The elimination of monthly mortgage payments is a big selling point for homeowners considering a reverse mortgage. Since many borrowers don't even have to pay back their loans in their own lifetimes, the money essentially becomes free.
Unfortunately, it is necessary to repay this loan in the future just like any other form of home equity loan. But if there aren't any regular mortgage payments, when and how will the loan be paid back to reverse mortgage lenders?
Term's End in a Loan
When the borrower dies, the reverse mortgage is considered fully paid off. A loan's repayment date may be extended until the death of the borrower's non-borrowing spouse. If the borrower decides to permanently vacate the property, this can potentially accelerate the loan's maturity.
If you aren't living in the home you put your reverse mortgage on for more than 12 months, the bank will consider you to have permanently relocated. If you go into a nursing home, change residences, or go away for an extended period of time without paying back your loan, you will be in default of the terms.
If you don't pay your property taxes or homeowner's insurance on time or if you let the house fall into disrepair, the lender can demand that you pay back the loan sooner.
You won't have to make mortgage payments every month, but you will have to pay for repairs and homeowner's insurance on your own.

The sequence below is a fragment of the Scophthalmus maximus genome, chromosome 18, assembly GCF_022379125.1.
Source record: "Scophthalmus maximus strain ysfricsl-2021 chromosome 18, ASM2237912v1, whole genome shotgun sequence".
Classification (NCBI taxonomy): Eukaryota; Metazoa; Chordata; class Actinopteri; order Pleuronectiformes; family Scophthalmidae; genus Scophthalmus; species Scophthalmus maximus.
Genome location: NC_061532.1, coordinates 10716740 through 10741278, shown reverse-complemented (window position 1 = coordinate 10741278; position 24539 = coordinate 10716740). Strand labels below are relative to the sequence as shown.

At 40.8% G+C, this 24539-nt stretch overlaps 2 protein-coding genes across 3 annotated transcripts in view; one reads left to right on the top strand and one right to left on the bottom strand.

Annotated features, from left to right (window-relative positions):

Do You Know If Your Relatives Can Repay the Loan?
A reverse mortgage loan can be repaid by virtually anyone. Your lender cares more about getting their money back than they do about who is making the payment.
You can have your heirs take care of your mortgage when you die away, or you can sell the house and pay it off early without any penalties. If the sale price of the property is higher than the outstanding loan sum, the excess will be yours to keep or pass on to your heirs.
The Method of Repayment
At the end of the term, you'll get paid back in full on a reverse mortgage loan. The debt cannot be repaid in instalments by you or your heirs.
The interest collected by the lender is how they turn a profit on the loan. The loan total, however, will never exceed the home's fair market value, which is good news.
Pros of Getting a Mortgage That You Don't Have to Pay Back
In the event that the outstanding loan debt at the time of final repayment exceeds the home's appraised worth, neither you nor your successors will be responsible for making up the difference.
With the execution of a “deed in lieu,” either you or your heirs can release the lender from the obligation to sell the property by simply turning over the keys. The federally insured reverse mortgage's mortgage insurance payments will cover any shortfall.
Mortgage Payments Can Be Made Monthly
You may want to explore prepayment of your reverse mortgage if you have no intention of selling the property. Most of these loans are protected by the federal government's Home Equity Conversion Mortgage (HECM) programme, so fortunately, there are no repercussions for doing so.
Negative amortisation can be avoided by making interest payments on a regular schedule, such as once per month. Calculating a mortgage payment each month entails adding the annual mortgage interest to the annual loan interest and then dividing the total by 12.
Owners curious about the advantages and potential repercussions of this choice should consult tax professionals. You should also contact your lender to confirm that you understand any payback instructions that apply.